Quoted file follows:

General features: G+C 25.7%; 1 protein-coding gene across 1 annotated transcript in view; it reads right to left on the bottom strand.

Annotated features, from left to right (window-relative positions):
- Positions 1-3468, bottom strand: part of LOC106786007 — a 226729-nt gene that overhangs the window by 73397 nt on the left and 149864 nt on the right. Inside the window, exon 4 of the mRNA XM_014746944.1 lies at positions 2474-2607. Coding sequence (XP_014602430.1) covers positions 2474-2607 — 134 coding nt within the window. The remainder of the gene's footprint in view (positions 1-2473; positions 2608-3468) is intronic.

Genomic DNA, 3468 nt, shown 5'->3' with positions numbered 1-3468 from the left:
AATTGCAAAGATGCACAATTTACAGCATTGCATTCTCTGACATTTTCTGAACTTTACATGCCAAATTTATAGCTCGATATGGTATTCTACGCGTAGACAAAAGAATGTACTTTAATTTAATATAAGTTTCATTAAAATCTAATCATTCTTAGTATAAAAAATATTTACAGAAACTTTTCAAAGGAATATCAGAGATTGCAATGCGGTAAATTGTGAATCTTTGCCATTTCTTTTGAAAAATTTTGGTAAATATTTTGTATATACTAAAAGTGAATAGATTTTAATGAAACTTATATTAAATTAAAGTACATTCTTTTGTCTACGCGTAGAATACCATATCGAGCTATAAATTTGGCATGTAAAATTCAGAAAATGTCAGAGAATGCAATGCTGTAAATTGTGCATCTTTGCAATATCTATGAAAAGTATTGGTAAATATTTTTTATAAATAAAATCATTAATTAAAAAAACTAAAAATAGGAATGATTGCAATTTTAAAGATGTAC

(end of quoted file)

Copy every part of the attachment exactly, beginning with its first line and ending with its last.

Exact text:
General features: G+C 25.7%; 1 protein-coding gene across 1 annotated transcript in view; it reads right to left on the bottom strand.

Annotated features, from left to right (window-relative positions):
- Positions 1-3468, bottom strand: part of LOC106786007 — a 226729-nt gene that overhangs the window by 73397 nt on the left and 149864 nt on the right. Inside the window, exon 4 of the mRNA XM_014746944.1 lies at positions 2474-2607. Coding sequence (XP_014602430.1) covers positions 2474-2607 — 134 coding nt within the window. The remainder of the gene's footprint in view (positions 1-2473; positions 2608-3468) is intronic.

Genomic DNA, 3468 nt, shown 5'->3' with positions numbered 1-3468 from the left:
AATTGCAAAGATGCACAATTTACAGCATTGCATTCTCTGACATTTTCTGAACTTTACATGCCAAATTTATAGCTCGATATGGTATTCTACGCGTAGACAAAAGAATGTACTTTAATTTAATATAAGTTTCATTAAAATCTAATCATTCTTAGTATAAAAAATATTTACAGAAACTTTTCAAAGGAATATCAGAGATTGCAATGCGGTAAATTGTGAATCTTTGCCATTTCTTTTGAAAAATTTTGGTAAATATTTTGTATATACTAAAAGTGAATAGATTTTAATGAAACTTATATTAAATTAAAGTACATTCTTTTGTCTACGCGTAGAATACCATATCGAGCTATAAATTTGGCATGTAAAATTCAGAAAATGTCAGAGAATGCAATGCTGTAAATTGTGCATCTTTGCAATATCTATGAAAAGTATTGGTAAATATTTTTTATAAATAAAATCATTAATTAAAAAAACTAAAAATAGGAATGATTGCAATTTTAAAGATGTAC